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Looking For Ourselves or Christ in Scripture?

We live in a narcissistic age when everything is aimed at us.  Commercials are aimed at us.  Even religion is aimed at us.  The seeker movement and the new “vision casting” movement (along with the now dying emergent movement) is all aimed at us.  The church exist for us.  The church exist to please us.  The church is here to help us.  Even God Himself is being cast now as the One who exists to help us.  God wants our lives to be happy, joyful, fun, full of money and stuff.  We are told that if God had a refrigerator, we would be on it with our selfies.  God created the world for us.  God sent His Son for us.  God loves us and has a wonderful plan for our lives (or so we are told).

In the midst of this are preachers who preach to this age.  Like those in 2 Timothy 4:3, these teachers teach what this generation wants to hear: that we are special and unique and all.  The seeker churches now cater not just to the lost (unchurched – sorry about that) but now to the selfies folks as well.  The music is aimed to please.  The sermon will not be theological at all and will be so relevant because it is aimed at you.  The prayers will be short and sweet and to the point with their good friend God listening in.  You won’t hear words such as repentance, forsaking sin, holiness, intercession, seeking God, treasuring Christ, the inerrant and infallible Word of God.  You’ll just hear cool, hip preachers who tell story after story about what they do, what they are like, their stories, their humor.  After all, the preacher (while trying to be real to the folks) must also bear the burden of being part of the selfie generation.  So roll out the Nintendo’s and roll out the movie screens and get ready to watch the vision-casting leader promote themselves while trying to connect to the selfies in the crowd.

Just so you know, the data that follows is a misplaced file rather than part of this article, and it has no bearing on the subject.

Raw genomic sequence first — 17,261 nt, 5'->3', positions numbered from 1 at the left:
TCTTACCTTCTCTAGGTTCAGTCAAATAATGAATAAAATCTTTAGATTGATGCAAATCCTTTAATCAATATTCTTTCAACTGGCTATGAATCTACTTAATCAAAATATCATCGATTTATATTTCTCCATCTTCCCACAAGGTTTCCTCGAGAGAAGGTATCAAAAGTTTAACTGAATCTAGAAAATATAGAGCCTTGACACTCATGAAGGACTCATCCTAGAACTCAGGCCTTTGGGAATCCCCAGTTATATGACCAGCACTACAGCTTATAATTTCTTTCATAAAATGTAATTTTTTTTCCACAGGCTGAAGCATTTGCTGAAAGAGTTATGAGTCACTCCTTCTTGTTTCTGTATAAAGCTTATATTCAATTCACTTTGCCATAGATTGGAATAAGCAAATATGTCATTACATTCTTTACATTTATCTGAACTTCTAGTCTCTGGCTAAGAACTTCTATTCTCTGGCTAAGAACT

But what if Scripture is not about us?  What is Scripture is about Jesus instead?  Me just writing those words probably sends chills through the selfies.  The thought that Jesus should be the focus of God or the Bible is something we simply don’t want to hear.  We want to believe that the promises of God are for us.  We want to believe that the Bible is “God’s love letter to us.”  We want to believe that the Bible is written for us and about us.  So no wonder we have preachers preaching from 1 Samuel 17 and finding parallels between David’s fight with Goliath and our own fights with giants (depression, a move, a marriage, etc.).  We have preachers preaching that the resurrection of Jesus was not just about Jesus rising from the dead but our own resurrections as well such as the death of a dream, the death of relationship, or the death of our businesses.  God wants to raise them too just as He did Jesus!

What if all that is wrong?  What is the story of David and Goliath is about, well David?  What if the resurrection of Jesus is not about us per se but about Jesus rising from the dead to the glory of the Father?

Jesus makes a statement in John 5:39-40 that we don’t want to read but need to.  The text says:

39 You search the Scriptures because you think that in them you have eternal life; and it is they that bear witness about me, 40 yet you refuse to come to me that you may have life.

Notice that Jesus says the Scriptures reveal Him!  One can read the Bible (just as the Pharisees did whom Jesus was address in this text) and miss Jesus!  In this generation, selfie preachers focus on themselves with clever stories about themselves yet they (and their hearers) miss Jesus.  In reality, most seeker preachers these days are not even preaching the Bible anymore but instead are preaching their journey stories.  They are not even trying to pretend to be preaching the gospel.  Gone are the days of the 1990’s when seeker preachers at least mentioned Jesus and perhaps tried to teach a text of Scripture.  Now it just stories about the preacher and props to help the hearers connect with the story.

Yet Jesus said that Scripture is about Himself and not us.

In Luke 24:27 Jesus taught His disciples that Scripture was about Himself.  In Luke 24:44 Jesus even says words that the selfies would not want to hear: that the Scriptures are written about Himself.  John writes that when we read the Scriptures, they are written so that we might believe in Jesus (John 20:31).

So what about the promises?  2 Corinthians 1:20 says that they are about Jesus.  The focus of the Bible is on Jesus.  The focus of the Bible is not on us.

How should this effect our Bible reading?  It should make us focus on Christ and His glory.  When we read the Old Testament: look for Christ.  When we read the New Testament: look for Christ.  Christ is the glorious One.  Christ is the exalted One (Philippians 2:5-11).  Christ is our salvation (1 Corinthians 1:30-31).  Christ is the One who speaks to the Father in our defense (Romans 8:34; Hebrews 7:25; 1 John 2:1).  Christ is our everything!  In Christ is hidden all the treasures of wisdom and knowledge (Colossians 2:3).